This project explores the ways in which music has been used in the post-Cold war period in the memorialization of anti-Nazi and antifascist resistance during WWII in the two European countries of Slovenia and Germany. Addressing a variety of contemporary musical genres and initiatives, the project foregrounds music as a distinctive medium for recalling, reinterpreting and reviving the past, with specific reference to the politics of memory of WWII. Music is an important “technology of the self” (DeNora 1999) through which identities and memories are constructed. However, its role in memory making has only recently received scholarly attention in musicology and memory studies, and remains a largely uncharted territory for critical analysis. This project attempts to fill this gap and to highlight that music provides unique opportunities for the exploration of memory practices in all their complexities – through the interface between collective remembrance, commemorative rituals, historiographic representations, and creative expression and performance.
The project addresses the interplay of national and transnational memoryscapes, with a view to promoting shared pan-European perspectives. It contributes importantly to current debates on the traumatic memory of WWII in Europe by considering memory as a mediator between narrated past, lived present and imaged futures. Special attention is devoted to the novel musical resources and collective sensibilities mobilized in the process, and to how sounding the memories of war and resistance offers a critical arena to address current social issues in Germany, in Slovenia, and in Europe at large. In this light, the project lays special emphasis on a comparison between societies that had different experiences during WWII, and have undergone dissimilar discourses of public memory since 1989. In both Slovenia and Germany, the understandings and interpretations of historic antifascist resistance have been substantially reconfigured in the context of post-socialism and post-Cold-War nation building. The project sets out to investigate these discursive shifts and the continuing significance of memorializing practices by focusing particularly on grassroots music making in the two countries and considering a multiplicity of music genres (choral music, singer-songwriters, rock, hip-hop) and sociocultural milieus.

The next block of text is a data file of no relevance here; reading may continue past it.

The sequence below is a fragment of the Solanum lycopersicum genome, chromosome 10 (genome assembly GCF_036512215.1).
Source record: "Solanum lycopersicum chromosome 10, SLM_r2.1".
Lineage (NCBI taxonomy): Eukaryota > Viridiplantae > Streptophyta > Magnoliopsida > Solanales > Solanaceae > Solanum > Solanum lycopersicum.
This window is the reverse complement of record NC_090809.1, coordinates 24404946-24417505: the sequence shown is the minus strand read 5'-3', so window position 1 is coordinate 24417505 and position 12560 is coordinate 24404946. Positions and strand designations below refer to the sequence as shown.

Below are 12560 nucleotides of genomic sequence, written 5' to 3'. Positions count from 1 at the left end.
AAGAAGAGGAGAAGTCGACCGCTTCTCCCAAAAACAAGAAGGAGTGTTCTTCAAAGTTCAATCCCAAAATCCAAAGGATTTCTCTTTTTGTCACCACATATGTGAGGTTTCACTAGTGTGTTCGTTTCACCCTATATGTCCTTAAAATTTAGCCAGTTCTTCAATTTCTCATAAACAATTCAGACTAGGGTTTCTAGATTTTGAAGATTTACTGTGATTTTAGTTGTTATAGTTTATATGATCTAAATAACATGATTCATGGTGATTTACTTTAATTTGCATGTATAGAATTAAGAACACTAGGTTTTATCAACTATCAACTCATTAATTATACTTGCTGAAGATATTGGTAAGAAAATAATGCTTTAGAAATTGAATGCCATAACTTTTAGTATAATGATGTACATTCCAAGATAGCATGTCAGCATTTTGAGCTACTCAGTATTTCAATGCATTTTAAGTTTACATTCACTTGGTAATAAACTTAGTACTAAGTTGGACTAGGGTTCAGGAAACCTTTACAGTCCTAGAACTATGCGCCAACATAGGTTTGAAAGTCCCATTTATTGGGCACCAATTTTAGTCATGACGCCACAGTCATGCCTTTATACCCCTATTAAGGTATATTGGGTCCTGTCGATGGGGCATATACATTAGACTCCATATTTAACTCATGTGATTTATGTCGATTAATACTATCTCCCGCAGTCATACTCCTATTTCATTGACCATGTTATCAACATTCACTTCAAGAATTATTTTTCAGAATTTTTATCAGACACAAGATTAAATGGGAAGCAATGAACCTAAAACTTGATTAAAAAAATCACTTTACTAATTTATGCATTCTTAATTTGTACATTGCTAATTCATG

Funding: German Academic Exchange Service (DAAD)